In the near future, Nigeria, like every other country, will require the mass adoption of fifth-generation (5G) technology to get ahead. To achieve this, it will require supporting infrastructure. Here, we explore why fiber optic cables are a crucial part of this infrastructure, one that Nigerian homes, districts, and cities should acquire.
In recent times, there’s been much talk about 5G technology and the possibilities that it could afford its users. The world anticipates the coming revolution that it will bring: ultra-fast connectivity, a much greater number of connected devices, and support for the Internet of Things (IoT).
Coincidentally, concrete moves towards testing and rolling out 5G across the world have come at the same time with a global spike in the demand for data-hungry services. This event, involving the increased use of video-streaming and video teleconferencing applications, has been driven by the COVID-19 pandemic and the restrictions on physical meetings that have come in its wake.
Nigeria has shown much enthusiasm about 5G. In 2019, it became the first country in Africa to initiate 5G network trials. And in May 2021, its upper legislative house approved the deployment of the technology nationwide.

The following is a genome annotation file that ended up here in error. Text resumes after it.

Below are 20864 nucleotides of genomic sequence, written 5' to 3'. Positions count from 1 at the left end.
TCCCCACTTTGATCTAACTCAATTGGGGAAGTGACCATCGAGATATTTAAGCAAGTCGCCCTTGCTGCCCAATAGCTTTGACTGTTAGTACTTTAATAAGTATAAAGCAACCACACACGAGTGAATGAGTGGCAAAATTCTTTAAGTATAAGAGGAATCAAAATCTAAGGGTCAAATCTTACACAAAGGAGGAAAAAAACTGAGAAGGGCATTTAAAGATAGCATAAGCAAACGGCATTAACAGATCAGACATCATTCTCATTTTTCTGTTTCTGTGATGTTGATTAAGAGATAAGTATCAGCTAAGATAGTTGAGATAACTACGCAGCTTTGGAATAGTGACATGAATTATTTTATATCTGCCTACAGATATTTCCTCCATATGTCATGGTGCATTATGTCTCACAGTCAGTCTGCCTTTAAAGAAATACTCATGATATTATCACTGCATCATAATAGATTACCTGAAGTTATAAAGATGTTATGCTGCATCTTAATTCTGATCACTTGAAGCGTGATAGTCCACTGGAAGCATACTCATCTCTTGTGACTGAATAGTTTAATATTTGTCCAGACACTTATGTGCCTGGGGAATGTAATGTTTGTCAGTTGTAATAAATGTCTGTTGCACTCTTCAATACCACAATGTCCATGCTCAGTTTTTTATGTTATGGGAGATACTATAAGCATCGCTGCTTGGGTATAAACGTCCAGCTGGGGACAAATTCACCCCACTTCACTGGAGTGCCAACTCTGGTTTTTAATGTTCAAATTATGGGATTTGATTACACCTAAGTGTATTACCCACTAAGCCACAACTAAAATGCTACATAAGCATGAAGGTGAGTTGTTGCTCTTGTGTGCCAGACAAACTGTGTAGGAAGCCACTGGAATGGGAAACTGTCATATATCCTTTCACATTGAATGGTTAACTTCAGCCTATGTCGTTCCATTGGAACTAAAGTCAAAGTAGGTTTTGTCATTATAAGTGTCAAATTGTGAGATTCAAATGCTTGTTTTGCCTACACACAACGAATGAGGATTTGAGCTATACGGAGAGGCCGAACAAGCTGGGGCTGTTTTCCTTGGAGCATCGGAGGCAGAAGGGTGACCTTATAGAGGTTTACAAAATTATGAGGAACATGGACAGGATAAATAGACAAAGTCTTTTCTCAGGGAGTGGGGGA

However, a crucial question remains: do Nigeria’s homes, businesses, districts, and cities possess the infrastructure required for them to make the most of the technology?
5G Network Infrastructure: The Existing Gaps
5G infrastructure consists of a network of large and small cell base stations that possess the edge-computing capabilities needed to make 5G cellular networks functional.
The main infrastructure includes 5G small cell infrastructure and Radio Access Network (RAN) towers. Multiple-input, multiple-output (MIMO) antennas also have to be deployed in large numbers; fiber optic cables play a role as well.
How the Infrastructure Work as a Whole: The service area of 5G networks is divided into cells. Devices in each cell communicate through radio waves with local antennas, transmitters, and receivers. The antennas are connected to transmission electronics, which are in turn connected to switching centers in the telephone network by optical fiber.
Due to the costs involved in building new infrastructure from scratch, 5G is often made to utilize existing structures that have served older generation networks. However, some components may have to be upgraded or replaced for the technology to function as it’s designed to.
One of these components is cabling. In the past, 2G and 3G had relied on copper coaxial cables for carrying telecommunication signals over their networks. The bandwidth demands of 4G meant that they became less desired as a cabling option. They will be unable to support the even higher demands of 5G.
Why Fibre Optic Will Be Important for the 5G Revolution
As has already been hinted at, the major drawback for coaxial cables is the limited speeds that they can support. Until fairly recently, they were adequate for the 3G-dominant telecommunications landscape. But they have since fallen out of favour in quarters seeking faster speeds.